I want to demonstrate that calculating the squared amplitude of the process quark antiquark in lepton antilepton where I consider the non-zero masses of the fermions, is equivalent to considering the zero masses but with infinite insertions of the vev. I am trying to do it, but the pieces I find...
TL;DR Summary: I would like to be involved in the physics community.
Hello, my name is Joshua, I am a multidisciplinary artist and i have a big interest in engaging in conversations about theoretical physics to get a better understanding and also to apply into my art. My experience is pretty...
Hey,
I have a question regarding the gluons. Is it possible for a non-commutative group/geometry to represent them mathematically ? Replacing the Gell-Mann matrices. I read that the frameworks for gluons /gluonic forces are various, depending on the context.
The E989 experiment at Fermilab recently made a high precision measurement of the anomalous magnetic moment of the muon (muon g-2), an observable quantity which can in principal be calculated using the Standard Model for the electron, the muon, and the tau lepton, respectively. The upshot of...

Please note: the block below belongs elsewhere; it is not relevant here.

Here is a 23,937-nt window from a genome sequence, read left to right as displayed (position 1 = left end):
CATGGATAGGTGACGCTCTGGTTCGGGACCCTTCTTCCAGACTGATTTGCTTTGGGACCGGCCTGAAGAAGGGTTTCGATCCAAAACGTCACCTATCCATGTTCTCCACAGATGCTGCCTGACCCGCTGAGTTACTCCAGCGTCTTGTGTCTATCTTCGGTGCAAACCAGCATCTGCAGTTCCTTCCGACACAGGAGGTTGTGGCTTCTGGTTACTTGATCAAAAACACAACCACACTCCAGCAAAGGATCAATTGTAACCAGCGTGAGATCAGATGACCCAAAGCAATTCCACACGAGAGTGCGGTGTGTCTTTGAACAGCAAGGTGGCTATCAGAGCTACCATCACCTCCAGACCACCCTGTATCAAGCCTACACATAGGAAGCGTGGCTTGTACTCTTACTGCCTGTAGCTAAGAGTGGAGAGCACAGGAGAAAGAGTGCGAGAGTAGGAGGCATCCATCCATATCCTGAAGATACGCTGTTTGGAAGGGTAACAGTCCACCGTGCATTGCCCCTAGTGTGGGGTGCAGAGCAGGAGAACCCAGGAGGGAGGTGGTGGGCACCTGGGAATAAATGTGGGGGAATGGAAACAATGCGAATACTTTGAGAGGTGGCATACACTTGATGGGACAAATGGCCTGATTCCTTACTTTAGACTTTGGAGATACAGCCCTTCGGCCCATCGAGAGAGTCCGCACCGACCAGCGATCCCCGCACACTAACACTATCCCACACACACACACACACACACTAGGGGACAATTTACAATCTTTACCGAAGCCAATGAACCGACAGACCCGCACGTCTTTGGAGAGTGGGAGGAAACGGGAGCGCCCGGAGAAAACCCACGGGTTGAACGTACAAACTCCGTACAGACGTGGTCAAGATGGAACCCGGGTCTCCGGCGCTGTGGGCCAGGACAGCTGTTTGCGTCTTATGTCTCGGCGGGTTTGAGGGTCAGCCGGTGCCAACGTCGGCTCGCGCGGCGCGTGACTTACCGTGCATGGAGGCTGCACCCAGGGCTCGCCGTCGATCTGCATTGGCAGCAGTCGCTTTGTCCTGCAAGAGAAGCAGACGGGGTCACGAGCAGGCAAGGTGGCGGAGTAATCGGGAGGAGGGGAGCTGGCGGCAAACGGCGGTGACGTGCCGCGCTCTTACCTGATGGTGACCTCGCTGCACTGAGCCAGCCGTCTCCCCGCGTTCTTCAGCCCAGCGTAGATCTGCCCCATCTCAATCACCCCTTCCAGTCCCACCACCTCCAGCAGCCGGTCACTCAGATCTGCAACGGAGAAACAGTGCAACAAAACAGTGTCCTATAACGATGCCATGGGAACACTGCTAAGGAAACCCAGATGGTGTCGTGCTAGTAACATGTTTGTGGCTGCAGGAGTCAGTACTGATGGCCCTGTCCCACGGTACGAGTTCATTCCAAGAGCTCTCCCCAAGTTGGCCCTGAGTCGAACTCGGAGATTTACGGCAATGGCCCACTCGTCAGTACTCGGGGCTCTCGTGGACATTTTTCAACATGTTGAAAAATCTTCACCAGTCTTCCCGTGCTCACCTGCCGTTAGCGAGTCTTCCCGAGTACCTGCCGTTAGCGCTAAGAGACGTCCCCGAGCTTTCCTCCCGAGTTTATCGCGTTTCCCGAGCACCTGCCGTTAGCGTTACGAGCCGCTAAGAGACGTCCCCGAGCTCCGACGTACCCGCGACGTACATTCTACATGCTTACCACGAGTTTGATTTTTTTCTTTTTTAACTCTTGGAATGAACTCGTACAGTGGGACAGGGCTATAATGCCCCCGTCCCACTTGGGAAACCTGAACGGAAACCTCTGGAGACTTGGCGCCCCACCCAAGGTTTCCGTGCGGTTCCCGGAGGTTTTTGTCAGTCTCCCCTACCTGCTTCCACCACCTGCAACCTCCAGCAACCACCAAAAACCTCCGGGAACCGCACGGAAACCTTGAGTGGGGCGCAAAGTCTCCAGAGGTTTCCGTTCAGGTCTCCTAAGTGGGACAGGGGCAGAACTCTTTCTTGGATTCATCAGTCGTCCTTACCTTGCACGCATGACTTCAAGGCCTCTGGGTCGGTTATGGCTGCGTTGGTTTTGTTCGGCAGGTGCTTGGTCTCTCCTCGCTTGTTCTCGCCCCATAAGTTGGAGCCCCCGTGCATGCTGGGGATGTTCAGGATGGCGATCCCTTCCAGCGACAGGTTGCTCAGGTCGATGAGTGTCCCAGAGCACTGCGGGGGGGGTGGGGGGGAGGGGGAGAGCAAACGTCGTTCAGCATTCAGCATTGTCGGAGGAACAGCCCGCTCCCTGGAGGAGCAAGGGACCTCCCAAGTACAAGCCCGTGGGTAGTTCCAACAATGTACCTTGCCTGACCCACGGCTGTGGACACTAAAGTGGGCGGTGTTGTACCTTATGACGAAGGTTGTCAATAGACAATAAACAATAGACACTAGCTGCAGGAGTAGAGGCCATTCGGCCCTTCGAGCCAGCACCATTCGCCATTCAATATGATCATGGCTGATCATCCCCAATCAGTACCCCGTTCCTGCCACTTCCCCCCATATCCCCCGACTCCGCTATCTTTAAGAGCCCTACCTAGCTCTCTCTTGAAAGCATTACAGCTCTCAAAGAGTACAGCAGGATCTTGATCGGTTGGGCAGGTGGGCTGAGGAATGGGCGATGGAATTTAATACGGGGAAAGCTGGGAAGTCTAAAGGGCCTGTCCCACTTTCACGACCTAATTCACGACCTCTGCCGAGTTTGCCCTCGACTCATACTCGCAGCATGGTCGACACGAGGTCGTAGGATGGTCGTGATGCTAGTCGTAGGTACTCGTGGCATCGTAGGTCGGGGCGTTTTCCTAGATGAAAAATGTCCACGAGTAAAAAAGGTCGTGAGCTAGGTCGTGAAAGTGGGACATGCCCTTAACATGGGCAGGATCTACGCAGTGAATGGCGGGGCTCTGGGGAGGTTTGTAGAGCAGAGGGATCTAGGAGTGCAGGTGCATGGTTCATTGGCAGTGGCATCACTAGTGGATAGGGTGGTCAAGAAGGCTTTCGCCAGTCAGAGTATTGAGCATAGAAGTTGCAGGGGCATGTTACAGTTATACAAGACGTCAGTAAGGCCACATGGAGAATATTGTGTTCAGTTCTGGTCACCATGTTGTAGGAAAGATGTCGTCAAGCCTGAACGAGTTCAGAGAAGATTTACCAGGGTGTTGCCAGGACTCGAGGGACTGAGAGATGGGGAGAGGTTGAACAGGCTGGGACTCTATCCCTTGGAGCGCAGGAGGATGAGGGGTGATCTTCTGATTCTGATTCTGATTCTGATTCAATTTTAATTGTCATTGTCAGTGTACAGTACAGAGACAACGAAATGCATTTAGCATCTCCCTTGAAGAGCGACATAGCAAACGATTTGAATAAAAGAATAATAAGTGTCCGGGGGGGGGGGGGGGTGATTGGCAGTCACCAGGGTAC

I did some research online and found that "When certain elementary particles move through a magnetic field, they are deflected in a manner that suggests they have the properties of little magnets." To explain this phenomenon, physicists invented the concept of spin. So far so good.
What I...
Is the Standard Model overfitted? I hear that the standard model is the most accurate model that we have so far showing accuracy of 13 digits or so. However I am wondering if this accuracy comes from adding so many constants until it fits.
First of all the standard model takes in 25 constants...
I've learned that in canonical quantization you take a Lagrangian, transform to a Hamiltonian and then "put the hat on" the fields (make them an operator). Then you can derive the equations of motion of the Hamiltonian.
What is the reason that you cannot already put hats in the QFT Lagrangian...
Hello everyone,
I know that if two of the quarks (e.g. strange & bottom) had coinciding masses, there would be no CP-violation in the standard model. Apparently the reason lies in the parameters of the CKM-matrix, but I don't understand how to show that. Can someone explain?